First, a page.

motzei Shabbos: Ki Tisa 5781

B”H

Motzei Shabbos: parashas KI Tisa – Wholeness

“This is what everyone who is entered in the records shall pay: a half-shekel by the sanctuary weight—twenty gerahs to the shekel—a half-shekel as an offering to the L-RD.” – Exodus 30:13

The census characterizes a concept, in regard to identity, inasmuch that a half shekel denotes a lack, in and of itself, since it is only half of the whole; thus, each Israelite in giving a half shekel in order to be included in the census taken for K’lal Yisrael, must needs to acknowledge his or her deficiencies. Only by making up for the difference between our real self, and our ideal self, can we become whole. In this specific case, regarding the census, as an atonement for the sin of the golden calf, the half shekel atones for the decreased spiritual level of the soul that occurred as a result of this sin.

R’Bachya speaks of the “dual-duty of the Jew to look after both his body and his soul,” thus implying the need to be aware of both spiritual as well as material needs; furthermore, within the context of the half shekel offered as an atonement for the individual souls of Israel, as recompense for the transgression of the eigel – golden calf – the half shekel represents the need to make up the difference in what each soul spiritually lacked at the time of that debacle. In fact, there was an overindulgence of material pleasures committed along with the idolatry.

Only three thousand were executed as those who were brazen enough not to stand down from their revely, when Moses returned; yet, all 600,000 souls, were guilty, inasmuch that they did not attempt to prevent the idolatry. This is akin to the bystander of evil, who permits bad things to happen, not exactly through participation of that evil; rather, through not speaking out against the evil. And, so all the people needed to make an atonement for the souls, that had become deficient on a spiritual level; having been complicit, their spiritual status was decreased, and could only be elevated again through the census –  tisa es rosh (to lift up the head), or elevate the soul.

motzei Shabbos: Tetzaveh 5781

B”H

Motzei Shabbos: parashas Tetzaveh 5781

“And Aaron shall burn thereon incense of sweet spices; every morning, when he dresseth the lamps, he shall burn it.” – Exodus 30:7, JPS 1917 Tanach

In like manner that the menorah was lit every evening, the incense were burnt every morning in the Sanctuary. The light may be understood to represent the wisdom of G-d. “Open Thou mine eyes, that I may behold wondrous things out of Thy law” (Psalm 119:18, JPS). The smoke of the incense is symbolic of prayers. We should keep a light burning in our heart, in the evenings; all throughout the night, staying focused on G-d; and, in the morning, ideally to rise early, in order to offer up our prayers to Him.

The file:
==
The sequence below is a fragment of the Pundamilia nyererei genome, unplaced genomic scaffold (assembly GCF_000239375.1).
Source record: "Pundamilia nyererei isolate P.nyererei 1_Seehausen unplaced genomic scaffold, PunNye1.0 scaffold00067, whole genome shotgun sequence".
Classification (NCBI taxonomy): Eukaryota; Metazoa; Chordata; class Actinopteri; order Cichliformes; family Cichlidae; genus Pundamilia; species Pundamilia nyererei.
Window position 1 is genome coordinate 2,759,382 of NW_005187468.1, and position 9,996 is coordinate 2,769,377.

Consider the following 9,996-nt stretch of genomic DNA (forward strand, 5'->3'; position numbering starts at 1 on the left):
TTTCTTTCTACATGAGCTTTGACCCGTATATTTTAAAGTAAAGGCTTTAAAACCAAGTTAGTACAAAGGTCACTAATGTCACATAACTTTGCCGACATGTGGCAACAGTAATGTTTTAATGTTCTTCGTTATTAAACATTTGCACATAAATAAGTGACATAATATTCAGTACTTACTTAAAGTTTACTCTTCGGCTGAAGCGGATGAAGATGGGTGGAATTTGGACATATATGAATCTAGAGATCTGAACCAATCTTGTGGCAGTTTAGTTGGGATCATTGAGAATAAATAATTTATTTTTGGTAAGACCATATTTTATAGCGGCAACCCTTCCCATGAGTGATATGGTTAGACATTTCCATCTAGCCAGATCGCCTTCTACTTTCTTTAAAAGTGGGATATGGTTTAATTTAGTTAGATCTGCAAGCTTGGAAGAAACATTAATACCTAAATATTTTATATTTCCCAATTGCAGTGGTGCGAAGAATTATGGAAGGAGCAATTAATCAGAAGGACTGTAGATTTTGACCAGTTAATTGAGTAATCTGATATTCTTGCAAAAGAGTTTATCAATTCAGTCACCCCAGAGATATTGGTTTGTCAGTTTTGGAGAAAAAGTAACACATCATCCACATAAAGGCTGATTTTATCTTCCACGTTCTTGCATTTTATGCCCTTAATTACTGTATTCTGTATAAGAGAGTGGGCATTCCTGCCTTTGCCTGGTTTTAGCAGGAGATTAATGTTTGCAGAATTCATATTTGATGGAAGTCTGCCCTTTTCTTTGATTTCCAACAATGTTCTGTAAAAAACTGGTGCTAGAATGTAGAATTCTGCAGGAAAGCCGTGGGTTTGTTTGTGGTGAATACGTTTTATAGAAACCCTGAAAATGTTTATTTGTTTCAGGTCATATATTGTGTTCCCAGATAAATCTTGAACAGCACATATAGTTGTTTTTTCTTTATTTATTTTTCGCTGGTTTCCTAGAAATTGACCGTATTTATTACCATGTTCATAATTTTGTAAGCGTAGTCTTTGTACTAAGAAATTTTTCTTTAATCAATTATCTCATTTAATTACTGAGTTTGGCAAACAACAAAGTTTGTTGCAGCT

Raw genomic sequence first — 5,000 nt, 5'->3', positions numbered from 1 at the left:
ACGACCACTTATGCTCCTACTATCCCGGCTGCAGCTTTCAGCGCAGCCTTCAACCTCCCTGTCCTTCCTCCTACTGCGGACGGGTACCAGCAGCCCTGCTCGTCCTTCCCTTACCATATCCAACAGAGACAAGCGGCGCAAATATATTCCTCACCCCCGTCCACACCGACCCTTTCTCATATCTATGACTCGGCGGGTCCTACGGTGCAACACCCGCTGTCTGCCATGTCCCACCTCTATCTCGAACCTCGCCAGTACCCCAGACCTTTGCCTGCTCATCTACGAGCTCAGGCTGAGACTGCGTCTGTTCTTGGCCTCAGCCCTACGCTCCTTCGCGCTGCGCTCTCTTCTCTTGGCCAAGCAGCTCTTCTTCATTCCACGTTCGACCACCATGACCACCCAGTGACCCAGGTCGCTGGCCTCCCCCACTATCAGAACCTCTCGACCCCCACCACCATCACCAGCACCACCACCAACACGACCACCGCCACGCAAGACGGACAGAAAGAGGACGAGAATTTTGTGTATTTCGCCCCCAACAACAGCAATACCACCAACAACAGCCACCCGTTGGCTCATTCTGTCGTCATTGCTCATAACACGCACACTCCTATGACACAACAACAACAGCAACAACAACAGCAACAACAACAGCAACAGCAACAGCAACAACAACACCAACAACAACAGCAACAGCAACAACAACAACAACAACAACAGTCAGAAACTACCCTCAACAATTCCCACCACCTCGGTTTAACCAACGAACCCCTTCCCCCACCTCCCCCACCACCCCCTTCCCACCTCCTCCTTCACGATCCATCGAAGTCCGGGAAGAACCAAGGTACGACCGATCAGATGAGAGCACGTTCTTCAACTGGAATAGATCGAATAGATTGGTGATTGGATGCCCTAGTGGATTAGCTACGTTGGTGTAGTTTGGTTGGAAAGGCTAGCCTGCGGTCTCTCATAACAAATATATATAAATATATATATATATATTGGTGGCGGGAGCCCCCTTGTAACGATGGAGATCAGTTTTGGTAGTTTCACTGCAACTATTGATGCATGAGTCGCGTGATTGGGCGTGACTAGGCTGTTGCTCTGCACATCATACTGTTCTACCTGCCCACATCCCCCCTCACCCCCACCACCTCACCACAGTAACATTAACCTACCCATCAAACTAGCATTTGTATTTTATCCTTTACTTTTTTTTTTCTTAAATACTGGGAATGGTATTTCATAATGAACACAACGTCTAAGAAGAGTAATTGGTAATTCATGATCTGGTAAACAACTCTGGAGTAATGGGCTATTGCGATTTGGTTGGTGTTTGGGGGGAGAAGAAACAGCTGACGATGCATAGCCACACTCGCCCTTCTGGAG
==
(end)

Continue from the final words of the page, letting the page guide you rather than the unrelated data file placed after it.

motzei Shabbos: Terumah 5781

B”H

Motzei Shabbos: parashas Terumah 5781

“Tell the Israelite people to bring Me gifts; you shall accept gifts for Me from every person whose heart so moves him.” – Exodus 25:2, JPS 1985 Tanach

The sin of the golden calf preceded the building of the mishkan (tabernacle). The gold used to build the calf, was contributed by the men, who gathered the earrings for the cause of making an idolatrous calf. “Take off the gold rings that are on the ears of your wives, your sons, and your daughters, and bring them to me” (Exodus 32:2, JPS 1985 Tanach). When Moses returned from on top of Sinai, he shattered the tablets upon discerning the idolatrous revelry focused on the golden calf; thus, in effect, the covenant was symbolically broken upon its intended reception (Jeremiah 31:32). Incidentally, the covenant was not renewed, until Moshe spent another forty days on the mountain; and, brought down the second set of tablets.

Yet, first, Moshe pleaded on behalf of B’nei Yisrael for H’Shem to forgive their descent into idolatry. Moreover, it can be understood that even before the actual transgression, the remedy for the sin had already been given to Moshe on the mountain, when he received the instructions regarding all of the details for the building of the Mishkan (Tabernacle). For, “the Tabernacle was a form of atonement for the sin of the golden calf” (Or HaChayim, JT Shekalim 1:5, sefaria.org).